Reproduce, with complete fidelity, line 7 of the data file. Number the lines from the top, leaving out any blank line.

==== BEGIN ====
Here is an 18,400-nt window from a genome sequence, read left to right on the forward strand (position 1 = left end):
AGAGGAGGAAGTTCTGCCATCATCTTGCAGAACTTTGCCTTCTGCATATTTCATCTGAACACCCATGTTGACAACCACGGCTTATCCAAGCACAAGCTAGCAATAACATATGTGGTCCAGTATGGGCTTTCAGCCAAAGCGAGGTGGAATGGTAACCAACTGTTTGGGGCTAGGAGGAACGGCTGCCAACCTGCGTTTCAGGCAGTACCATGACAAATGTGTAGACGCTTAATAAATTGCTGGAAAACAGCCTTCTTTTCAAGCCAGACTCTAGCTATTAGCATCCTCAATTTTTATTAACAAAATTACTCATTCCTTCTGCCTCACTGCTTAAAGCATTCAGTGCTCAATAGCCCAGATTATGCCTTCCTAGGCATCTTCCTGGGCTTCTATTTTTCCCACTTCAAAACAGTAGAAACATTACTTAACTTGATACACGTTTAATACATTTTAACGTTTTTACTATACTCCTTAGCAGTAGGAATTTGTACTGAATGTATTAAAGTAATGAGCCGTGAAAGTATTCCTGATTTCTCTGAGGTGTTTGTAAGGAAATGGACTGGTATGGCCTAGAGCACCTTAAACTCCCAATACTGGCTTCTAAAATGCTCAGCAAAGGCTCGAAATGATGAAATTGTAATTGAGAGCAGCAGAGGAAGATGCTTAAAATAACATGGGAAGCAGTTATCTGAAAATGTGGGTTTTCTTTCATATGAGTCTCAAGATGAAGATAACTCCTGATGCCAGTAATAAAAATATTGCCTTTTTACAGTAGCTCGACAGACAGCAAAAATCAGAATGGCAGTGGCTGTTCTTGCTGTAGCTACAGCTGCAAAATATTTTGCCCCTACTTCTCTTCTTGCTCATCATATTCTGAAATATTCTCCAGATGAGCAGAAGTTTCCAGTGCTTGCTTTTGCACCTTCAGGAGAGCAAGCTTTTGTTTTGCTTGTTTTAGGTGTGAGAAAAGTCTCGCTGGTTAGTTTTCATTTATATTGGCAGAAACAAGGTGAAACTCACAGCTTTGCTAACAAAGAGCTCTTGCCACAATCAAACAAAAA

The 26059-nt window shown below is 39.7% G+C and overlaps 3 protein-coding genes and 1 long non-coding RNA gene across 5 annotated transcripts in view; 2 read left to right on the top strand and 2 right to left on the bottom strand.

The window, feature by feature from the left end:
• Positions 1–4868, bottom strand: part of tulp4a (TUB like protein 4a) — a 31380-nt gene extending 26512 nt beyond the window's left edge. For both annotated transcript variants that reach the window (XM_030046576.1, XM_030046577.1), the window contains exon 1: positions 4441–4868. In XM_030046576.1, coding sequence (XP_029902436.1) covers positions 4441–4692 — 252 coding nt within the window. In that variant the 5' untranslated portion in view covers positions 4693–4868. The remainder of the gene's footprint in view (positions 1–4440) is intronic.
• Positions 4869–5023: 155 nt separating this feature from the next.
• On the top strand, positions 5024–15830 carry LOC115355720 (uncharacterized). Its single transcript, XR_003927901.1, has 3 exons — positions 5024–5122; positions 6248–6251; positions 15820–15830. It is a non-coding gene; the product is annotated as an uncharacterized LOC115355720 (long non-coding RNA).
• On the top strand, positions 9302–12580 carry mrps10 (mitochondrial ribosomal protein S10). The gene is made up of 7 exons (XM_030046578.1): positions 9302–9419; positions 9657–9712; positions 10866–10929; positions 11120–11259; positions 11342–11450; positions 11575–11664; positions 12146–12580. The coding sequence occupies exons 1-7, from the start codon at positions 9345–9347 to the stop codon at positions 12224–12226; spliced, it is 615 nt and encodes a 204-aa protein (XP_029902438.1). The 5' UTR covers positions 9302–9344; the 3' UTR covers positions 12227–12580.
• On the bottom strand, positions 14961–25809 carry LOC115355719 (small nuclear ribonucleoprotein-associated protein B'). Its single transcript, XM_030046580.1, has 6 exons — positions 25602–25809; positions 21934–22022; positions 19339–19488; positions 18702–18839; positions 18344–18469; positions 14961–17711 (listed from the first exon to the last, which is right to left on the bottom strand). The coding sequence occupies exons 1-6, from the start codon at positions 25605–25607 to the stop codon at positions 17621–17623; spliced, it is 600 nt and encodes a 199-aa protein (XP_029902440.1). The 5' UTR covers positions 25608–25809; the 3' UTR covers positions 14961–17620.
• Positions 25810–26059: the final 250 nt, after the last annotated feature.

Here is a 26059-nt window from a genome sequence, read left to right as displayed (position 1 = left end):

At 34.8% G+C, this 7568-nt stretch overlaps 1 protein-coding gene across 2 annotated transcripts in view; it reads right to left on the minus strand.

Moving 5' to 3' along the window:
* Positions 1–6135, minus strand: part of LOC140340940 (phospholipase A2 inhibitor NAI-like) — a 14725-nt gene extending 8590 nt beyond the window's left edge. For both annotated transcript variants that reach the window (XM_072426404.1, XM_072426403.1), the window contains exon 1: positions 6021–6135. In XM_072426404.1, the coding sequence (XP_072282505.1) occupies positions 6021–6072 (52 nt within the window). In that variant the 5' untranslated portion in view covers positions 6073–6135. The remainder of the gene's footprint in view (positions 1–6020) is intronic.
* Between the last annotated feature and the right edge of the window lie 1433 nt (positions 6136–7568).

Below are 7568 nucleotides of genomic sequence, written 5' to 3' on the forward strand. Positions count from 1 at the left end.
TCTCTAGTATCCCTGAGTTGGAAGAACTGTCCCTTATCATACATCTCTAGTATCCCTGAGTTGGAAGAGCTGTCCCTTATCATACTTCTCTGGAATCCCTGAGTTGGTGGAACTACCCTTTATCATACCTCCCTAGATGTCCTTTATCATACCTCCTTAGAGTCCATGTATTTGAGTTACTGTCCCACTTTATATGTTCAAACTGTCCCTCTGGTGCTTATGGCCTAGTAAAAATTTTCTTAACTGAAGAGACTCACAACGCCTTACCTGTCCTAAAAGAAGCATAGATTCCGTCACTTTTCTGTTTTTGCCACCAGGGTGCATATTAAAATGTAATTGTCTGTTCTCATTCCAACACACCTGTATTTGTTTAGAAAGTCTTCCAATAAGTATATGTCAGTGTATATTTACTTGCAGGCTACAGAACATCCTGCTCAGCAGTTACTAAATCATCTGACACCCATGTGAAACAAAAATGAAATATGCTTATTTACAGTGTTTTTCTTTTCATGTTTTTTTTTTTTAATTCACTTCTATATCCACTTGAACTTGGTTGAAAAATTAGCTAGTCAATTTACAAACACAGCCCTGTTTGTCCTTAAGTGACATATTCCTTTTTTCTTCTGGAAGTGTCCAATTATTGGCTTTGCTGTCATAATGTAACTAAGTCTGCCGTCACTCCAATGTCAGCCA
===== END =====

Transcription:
• On the top strand, positions 5024–15830 carry LOC115355720 (uncharacterized). Its single transcript, XR_003927901.1, has 3 exons — positions 5024–5122; positions 6248–6251; positions 15820–15830. It is a non-coding gene; the product is annotated as an uncharacterized LOC115355720 (long non-coding RNA).